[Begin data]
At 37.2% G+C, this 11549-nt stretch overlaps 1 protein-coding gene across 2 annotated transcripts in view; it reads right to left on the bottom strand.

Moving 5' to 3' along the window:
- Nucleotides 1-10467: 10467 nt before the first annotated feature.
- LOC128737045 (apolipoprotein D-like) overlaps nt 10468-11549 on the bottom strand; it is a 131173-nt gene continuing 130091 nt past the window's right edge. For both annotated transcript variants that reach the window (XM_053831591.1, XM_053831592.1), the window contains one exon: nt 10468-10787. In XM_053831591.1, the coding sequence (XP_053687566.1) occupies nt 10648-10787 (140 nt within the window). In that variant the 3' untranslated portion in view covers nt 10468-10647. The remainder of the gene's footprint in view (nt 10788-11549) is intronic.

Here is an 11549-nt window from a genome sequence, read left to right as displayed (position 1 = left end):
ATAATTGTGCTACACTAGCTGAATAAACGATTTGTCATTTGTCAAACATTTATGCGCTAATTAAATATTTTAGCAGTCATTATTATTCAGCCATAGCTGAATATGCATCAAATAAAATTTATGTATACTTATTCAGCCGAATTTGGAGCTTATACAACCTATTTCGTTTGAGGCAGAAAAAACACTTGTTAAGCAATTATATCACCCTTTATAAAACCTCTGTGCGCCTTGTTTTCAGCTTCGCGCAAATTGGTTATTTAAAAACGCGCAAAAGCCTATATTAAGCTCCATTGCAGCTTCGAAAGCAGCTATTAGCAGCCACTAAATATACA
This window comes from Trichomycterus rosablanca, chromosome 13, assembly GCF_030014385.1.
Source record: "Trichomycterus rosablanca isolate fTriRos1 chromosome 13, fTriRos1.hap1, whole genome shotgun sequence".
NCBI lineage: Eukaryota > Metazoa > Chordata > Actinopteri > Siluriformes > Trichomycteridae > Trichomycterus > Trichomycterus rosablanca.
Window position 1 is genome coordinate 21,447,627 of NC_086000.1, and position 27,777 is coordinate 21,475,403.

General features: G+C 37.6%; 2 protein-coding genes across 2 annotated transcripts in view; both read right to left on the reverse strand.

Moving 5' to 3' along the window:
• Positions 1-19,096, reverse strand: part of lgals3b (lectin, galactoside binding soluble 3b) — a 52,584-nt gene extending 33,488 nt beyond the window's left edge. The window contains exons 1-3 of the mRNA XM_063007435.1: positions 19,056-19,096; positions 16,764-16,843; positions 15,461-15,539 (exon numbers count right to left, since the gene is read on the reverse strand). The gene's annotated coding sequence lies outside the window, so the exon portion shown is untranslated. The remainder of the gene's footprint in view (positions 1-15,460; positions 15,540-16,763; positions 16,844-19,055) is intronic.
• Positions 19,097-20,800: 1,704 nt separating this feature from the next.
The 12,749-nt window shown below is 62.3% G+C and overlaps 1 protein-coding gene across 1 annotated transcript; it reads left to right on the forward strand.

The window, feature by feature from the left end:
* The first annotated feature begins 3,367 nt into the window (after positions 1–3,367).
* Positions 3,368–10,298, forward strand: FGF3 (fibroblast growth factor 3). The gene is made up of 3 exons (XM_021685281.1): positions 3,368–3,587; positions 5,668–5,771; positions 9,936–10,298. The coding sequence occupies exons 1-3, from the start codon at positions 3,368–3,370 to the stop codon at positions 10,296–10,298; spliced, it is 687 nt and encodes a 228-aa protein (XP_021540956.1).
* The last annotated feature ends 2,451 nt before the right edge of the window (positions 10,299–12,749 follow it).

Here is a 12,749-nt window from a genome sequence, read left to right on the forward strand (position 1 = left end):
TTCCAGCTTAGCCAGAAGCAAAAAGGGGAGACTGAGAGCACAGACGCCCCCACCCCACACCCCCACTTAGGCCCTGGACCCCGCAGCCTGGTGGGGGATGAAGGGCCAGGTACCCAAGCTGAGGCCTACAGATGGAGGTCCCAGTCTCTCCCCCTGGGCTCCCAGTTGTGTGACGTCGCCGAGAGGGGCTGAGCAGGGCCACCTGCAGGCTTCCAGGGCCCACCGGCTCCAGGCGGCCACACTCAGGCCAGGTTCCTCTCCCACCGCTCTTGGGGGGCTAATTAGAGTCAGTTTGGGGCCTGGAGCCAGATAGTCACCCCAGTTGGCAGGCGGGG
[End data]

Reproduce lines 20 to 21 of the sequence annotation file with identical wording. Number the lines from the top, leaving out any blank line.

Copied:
Here is a 12,749-nt window from a genome sequence, read left to right on the forward strand (position 1 = left end):
TTCCAGCTTAGCCAGAAGCAAAAAGGGGAGACTGAGAGCACAGACGCCCCCACCCCACACCCCCACTTAGGCCCTGGACCCCGCAGCCTGGTGGGGGATGAAGGGCCAGGTACCCAAGCTGAGGCCTACAGATGGAGGTCCCAGTCTCTCCCCCTGGGCTCCCAGTTGTGTGACGTCGCCGAGAGGGGCTGAGCAGGGCCACCTGCAGGCTTCCAGGGCCCACCGGCTCCAGGCGGCCACACTCAGGCCAGGTTCCTCTCCCACCGCTCTTGGGGGGCTAATTAGAGTCAGTTTGGGGCCTGGAGCCAGATAGTCACCCCAGTTGGCAGGCGGGG